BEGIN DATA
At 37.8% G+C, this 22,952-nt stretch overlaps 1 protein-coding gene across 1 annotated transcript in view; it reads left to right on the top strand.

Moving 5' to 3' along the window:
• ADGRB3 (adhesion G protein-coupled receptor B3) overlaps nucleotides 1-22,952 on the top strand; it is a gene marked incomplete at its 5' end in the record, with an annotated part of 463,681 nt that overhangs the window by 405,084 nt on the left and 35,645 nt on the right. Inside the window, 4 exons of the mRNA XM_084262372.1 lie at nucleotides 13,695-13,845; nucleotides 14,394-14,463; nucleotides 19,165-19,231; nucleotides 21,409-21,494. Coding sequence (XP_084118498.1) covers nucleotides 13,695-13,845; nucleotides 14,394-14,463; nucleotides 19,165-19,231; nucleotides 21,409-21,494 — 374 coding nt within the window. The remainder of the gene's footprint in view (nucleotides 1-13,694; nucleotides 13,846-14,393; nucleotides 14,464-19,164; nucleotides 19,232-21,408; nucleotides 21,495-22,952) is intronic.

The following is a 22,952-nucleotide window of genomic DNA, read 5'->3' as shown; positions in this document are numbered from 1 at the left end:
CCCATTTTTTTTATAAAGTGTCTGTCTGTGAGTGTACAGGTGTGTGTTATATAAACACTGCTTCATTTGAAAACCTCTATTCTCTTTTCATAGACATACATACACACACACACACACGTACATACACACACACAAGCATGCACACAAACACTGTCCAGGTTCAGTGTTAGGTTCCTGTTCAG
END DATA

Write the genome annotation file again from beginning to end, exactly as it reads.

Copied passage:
At 37.8% G+C, this 22,952-nt stretch overlaps 1 protein-coding gene across 1 annotated transcript in view; it reads left to right on the top strand.

Moving 5' to 3' along the window:
• ADGRB3 (adhesion G protein-coupled receptor B3) overlaps nucleotides 1-22,952 on the top strand; it is a gene marked incomplete at its 5' end in the record, with an annotated part of 463,681 nt that overhangs the window by 405,084 nt on the left and 35,645 nt on the right. Inside the window, 4 exons of the mRNA XM_084262372.1 lie at nucleotides 13,695-13,845; nucleotides 14,394-14,463; nucleotides 19,165-19,231; nucleotides 21,409-21,494. Coding sequence (XP_084118498.1) covers nucleotides 13,695-13,845; nucleotides 14,394-14,463; nucleotides 19,165-19,231; nucleotides 21,409-21,494 — 374 coding nt within the window. The remainder of the gene's footprint in view (nucleotides 1-13,694; nucleotides 13,846-14,393; nucleotides 14,464-19,164; nucleotides 19,232-21,408; nucleotides 21,495-22,952) is intronic.

The following is a 22,952-nucleotide window of genomic DNA, read 5'->3' as shown; positions in this document are numbered from 1 at the left end:
CCCATTTTTTTTATAAAGTGTCTGTCTGTGAGTGTACAGGTGTGTGTTATATAAACACTGCTTCATTTGAAAACCTCTATTCTCTTTTCATAGACATACATACACACACACACACACGTACATACACACACACAAGCATGCACACAAACACTGTCCAGGTTCAGTGTTAGGTTCCTGTTCAG